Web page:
A Google spokesperson said: “We worked with our third-party exchange partners to develop an interim solution to minimize disruption while we finalize integration with the IAB framework.” Google has promised that by early June it will enable personalized ad serving for publishers using the IAB’s framework, and by August, it will have integrated fully with the IAB framework so that publishers can serve personalized ads based on consent passed by a user, per vendor, or serve nonpersonalized ads.

“The GDPR is a big change for everyone,” said the Google spokesperson. “Over the last year, we’ve engaged with over 10,000 of our publishers, advertisers and agencies across nearly 60 countries through events, workshops and conversations around the changes we’re making to be compliant with the GDPR. We will continue to open our doors to our publisher partners to engage in these discussions on GDPR compliance.” Google is also working with the exchanges for alternative options for consent outside the IAB.

We’ll see what happens over the next few weeks and months as this shakes out. Given that most online business models are built on delivering content for “free” so that sites can mine user data and target advertising, I don’t expect we’ll see much in the way of the increased privacy that EU regulators are—quite laudably—seeking to achieve. Especially since people have spent the past quarter-century growing accustomed to reflexively agreeing to long, complicated terms of service without reading them. As always, though, there will certainly be a lot of costly litigation, enriching the lawyers.

FILED UNDER: Economics and Business, Europe, Law and the Courts, Science & Technology
James Joyner
About James Joyner
James Joyner is a Security Studies professor at Marine Corps University's Command and Staff College and a nonresident senior fellow at the Scowcroft Center for Strategy and Security at the Atlantic Council. He's a former Army officer and Desert Storm vet. Views expressed here are his own. Follow James on Twitter @DrJJoyner.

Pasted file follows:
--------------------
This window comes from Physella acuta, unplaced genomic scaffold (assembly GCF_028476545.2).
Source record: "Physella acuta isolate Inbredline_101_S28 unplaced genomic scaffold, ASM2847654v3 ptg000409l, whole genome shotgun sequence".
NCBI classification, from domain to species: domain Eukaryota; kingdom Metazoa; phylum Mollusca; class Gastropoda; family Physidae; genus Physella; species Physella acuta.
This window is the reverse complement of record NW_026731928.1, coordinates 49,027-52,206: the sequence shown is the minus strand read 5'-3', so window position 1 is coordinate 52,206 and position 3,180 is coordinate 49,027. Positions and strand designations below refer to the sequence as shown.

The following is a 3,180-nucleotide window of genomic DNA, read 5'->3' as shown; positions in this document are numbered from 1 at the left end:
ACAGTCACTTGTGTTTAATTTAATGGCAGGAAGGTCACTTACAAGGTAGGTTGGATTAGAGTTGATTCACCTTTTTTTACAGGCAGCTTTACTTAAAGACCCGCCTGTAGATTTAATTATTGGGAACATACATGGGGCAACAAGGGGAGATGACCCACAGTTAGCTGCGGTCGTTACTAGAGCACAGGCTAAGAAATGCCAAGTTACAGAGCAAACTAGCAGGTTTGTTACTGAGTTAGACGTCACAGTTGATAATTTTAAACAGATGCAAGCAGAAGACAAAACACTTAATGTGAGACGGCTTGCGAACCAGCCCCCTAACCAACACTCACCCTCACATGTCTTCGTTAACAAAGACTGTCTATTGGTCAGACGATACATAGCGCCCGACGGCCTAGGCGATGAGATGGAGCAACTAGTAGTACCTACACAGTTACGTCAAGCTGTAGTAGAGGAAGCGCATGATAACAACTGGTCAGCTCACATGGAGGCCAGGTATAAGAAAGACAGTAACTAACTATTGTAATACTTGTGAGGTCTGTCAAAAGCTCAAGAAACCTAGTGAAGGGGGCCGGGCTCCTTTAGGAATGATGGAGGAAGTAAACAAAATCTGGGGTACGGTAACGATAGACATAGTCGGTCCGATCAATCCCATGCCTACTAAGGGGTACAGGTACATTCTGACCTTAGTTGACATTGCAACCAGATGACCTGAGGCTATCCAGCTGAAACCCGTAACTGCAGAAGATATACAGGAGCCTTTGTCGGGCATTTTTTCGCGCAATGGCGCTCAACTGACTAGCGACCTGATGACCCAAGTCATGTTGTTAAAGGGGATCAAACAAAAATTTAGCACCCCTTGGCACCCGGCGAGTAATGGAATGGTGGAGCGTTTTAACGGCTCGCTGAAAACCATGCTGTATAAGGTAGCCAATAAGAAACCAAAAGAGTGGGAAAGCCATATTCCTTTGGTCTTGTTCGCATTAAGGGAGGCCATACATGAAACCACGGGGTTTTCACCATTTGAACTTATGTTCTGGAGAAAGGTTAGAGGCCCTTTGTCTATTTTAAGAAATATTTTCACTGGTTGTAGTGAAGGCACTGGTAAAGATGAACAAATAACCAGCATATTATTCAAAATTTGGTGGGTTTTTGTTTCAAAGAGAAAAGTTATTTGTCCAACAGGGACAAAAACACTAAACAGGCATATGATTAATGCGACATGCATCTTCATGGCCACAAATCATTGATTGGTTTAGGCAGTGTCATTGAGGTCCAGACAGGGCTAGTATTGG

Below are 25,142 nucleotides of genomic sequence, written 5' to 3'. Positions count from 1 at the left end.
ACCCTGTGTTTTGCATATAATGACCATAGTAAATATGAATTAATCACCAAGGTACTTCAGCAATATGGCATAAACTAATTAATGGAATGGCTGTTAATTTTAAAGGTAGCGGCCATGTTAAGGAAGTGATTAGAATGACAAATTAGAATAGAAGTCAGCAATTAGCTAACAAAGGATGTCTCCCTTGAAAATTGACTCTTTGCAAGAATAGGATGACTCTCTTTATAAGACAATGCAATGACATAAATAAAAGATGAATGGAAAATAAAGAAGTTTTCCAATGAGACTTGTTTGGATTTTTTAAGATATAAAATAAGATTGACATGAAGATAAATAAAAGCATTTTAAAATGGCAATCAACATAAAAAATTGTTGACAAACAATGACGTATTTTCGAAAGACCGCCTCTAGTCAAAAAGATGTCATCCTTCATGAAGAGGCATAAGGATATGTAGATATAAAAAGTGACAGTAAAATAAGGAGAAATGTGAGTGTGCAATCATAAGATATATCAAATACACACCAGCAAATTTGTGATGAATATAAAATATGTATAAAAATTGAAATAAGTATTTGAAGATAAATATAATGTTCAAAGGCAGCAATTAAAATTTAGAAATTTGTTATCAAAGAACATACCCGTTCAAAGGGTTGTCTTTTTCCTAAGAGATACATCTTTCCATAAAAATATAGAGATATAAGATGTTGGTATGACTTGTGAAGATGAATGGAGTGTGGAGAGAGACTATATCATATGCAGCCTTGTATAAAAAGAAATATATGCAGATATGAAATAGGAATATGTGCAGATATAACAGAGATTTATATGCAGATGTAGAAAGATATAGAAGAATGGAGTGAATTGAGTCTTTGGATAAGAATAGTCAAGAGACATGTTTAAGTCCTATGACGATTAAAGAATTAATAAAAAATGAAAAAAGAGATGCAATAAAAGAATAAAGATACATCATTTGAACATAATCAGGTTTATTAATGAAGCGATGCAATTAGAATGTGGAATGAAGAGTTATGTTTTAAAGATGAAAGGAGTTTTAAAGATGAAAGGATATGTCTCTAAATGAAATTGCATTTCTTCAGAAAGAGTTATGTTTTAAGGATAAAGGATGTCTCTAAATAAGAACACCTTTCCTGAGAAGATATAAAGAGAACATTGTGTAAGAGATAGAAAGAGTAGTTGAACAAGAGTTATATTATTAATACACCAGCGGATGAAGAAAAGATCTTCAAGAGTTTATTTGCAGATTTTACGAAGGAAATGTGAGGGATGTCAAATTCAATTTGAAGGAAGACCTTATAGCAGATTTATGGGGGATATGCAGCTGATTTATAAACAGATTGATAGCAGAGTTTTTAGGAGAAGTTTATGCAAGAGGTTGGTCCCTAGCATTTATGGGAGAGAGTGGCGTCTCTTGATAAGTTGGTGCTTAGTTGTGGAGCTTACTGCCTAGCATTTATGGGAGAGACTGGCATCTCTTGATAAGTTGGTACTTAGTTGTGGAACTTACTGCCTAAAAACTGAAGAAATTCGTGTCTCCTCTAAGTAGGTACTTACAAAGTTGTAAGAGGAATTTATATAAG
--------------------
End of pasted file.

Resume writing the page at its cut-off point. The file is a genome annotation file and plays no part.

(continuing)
Comments

  1. Kit says:

    I’m far from considering this an unalloyed good, but only Europe seems interested in standing up for consumer protection these days. The US once blazed the way, but that impulse died, along with so much else, over these past couple of generations.

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  2. James Joyner says:

    @Kit: With the possible exception of the UK, Europe has long had a much stronger regulatory instinct than America. As we’ve globalized, the “caveat emptor” mindset that long underpinned laissez-faire has made less sense; even those of us who are relatively well-educated simply lack the ability to make intelligent consumer choices. I’m much more attuned than most to the way Facebook, Google, Amazon, and others use information and yet don’t truly understand it.

    At the same time, though, they’re hardly hiding their business model. I’m willing to trade away a certain amount of privacy to those entities in exchange for the very valuable services they provide. I’m less sanguine about the fact that their TOS can change in ways that aren’t transparent and that third parties get access to their data.

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  3. Kit says:

    @James Joyner:

    At the same time, though, they’re hardly hiding their business model

    Yes and no. Even when companies don’t outright lie about their practices, understanding what’s going on, what’s changed and how to control it can be all but impossible without mining various forums. Companies with nothing to hide don’t act that way. And they hide because consumers tend to change their minds when their vague notions of trading privacy for free services is confronted with reality.

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  4. Tyrell says:

    This is just another problem in the long list of the EU. An example of how a one world government would work.

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  5. PJ says:

    For massive companies like Facebook and Google, one imagines there’s enough money to be made with EU customers to make it worthwhile to shift their business practices to comply.

    Facebook decided to shift it’s non-EU user data outside the EU instead…

    The article above is from TechCrunch, owned by Oath, which also owns among other things Yahoo and Engadget. Oath really wants you to let it share data with a lot of other companies. Hundreds of companies.

    This is all very, very bad, it would have been better if the EU just let companies do whatever they want. Maybe let ISPs sell information about their customers?